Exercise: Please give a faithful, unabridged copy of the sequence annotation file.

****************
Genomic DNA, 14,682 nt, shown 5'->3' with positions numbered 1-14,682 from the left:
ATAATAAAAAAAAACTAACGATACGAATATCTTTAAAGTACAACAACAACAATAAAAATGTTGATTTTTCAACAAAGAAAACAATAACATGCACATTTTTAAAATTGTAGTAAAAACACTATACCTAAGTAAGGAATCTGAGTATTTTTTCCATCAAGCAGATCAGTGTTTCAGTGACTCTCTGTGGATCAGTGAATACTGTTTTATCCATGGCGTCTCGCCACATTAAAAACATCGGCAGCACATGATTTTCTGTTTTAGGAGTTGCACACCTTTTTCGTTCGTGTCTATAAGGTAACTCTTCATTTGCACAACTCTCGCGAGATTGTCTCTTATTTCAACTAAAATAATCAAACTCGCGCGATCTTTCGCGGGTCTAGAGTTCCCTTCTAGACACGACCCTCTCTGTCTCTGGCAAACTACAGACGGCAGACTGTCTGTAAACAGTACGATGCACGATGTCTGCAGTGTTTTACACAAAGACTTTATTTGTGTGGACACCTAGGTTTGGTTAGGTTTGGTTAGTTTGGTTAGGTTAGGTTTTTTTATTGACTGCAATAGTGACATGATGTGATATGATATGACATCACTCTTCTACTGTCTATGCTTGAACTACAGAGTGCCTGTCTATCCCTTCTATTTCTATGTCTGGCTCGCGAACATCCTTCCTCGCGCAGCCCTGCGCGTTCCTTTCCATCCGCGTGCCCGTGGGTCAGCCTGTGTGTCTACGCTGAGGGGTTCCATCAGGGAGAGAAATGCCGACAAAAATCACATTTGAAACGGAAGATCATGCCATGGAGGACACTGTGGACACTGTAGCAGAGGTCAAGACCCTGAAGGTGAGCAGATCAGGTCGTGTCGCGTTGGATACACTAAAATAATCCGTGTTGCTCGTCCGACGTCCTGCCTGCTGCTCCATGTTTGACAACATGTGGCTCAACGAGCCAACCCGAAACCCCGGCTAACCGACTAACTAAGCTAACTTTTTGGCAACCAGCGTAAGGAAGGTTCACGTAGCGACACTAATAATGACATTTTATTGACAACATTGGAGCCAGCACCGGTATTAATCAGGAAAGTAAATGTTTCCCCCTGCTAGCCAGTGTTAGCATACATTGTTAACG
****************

Genomic DNA, 14,682 nt, shown 5'->3' with positions numbered 1-14,682 from the left:
ATAATAAAAAAAAACTAACGATACGAATATCTTTAAAGTACAACAACAACAATAAAAATGTTGATTTTTCAACAAAGAAAACAATAACATGCACATTTTTAAAATTGTAGTAAAAACACTATACCTAAGTAAGGAATCTGAGTATTTTTTCCATCAAGCAGATCAGTGTTTCAGTGACTCTCTGTGGATCAGTGAATACTGTTTTATCCATGGCGTCTCGCCACATTAAAAACATCGGCAGCACATGATTTTCTGTTTTAGGAGTTGCACACCTTTTTCGTTCGTGTCTATAAGGTAACTCTTCATTTGCACAACTCTCGCGAGATTGTCTCTTATTTCAACTAAAATAATCAAACTCGCGCGATCTTTCGCGGGTCTAGAGTTCCCTTCTAGACACGACCCTCTCTGTCTCTGGCAAACTACAGACGGCAGACTGTCTGTAAACAGTACGATGCACGATGTCTGCAGTGTTTTACACAAAGACTTTATTTGTGTGGACACCTAGGTTTGGTTAGGTTTGGTTAGTTTGGTTAGGTTAGGTTTTTTTATTGACTGCAATAGTGACATGATGTGATATGATATGACATCACTCTTCTACTGTCTATGCTTGAACTACAGAGTGCCTGTCTATCCCTTCTATTTCTATGTCTGGCTCGCGAACATCCTTCCTCGCGCAGCCCTGCGCGTTCCTTTCCATCCGCGTGCCCGTGGGTCAGCCTGTGTGTCTACGCTGAGGGGTTCCATCAGGGAGAGAAATGCCGACAAAAATCACATTTGAAACGGAAGATCATGCCATGGAGGACACTGTGGACACTGTAGCAGAGGTCAAGACCCTGAAGGTGAGCAGATCAGGTCGTGTCGCGTTGGATACACTAAAATAATCCGTGTTGCTCGTCCGACGTCCTGCCTGCTGCTCCATGTTTGACAACATGTGGCTCAACGAGCCAACCCGAAACCCCGGCTAACCGACTAACTAAGCTAACTTTTTGGCAACCAGCGTAAGGAAGGTTCACGTAGCGACACTAATAATGACATTTTATTGACAACATTGGAGCCAGCACCGGTATTAATCAGGAAAGTAAATGTTTCCCCCTGCTAGCCAGTGTTAGCATACATTGTTAACG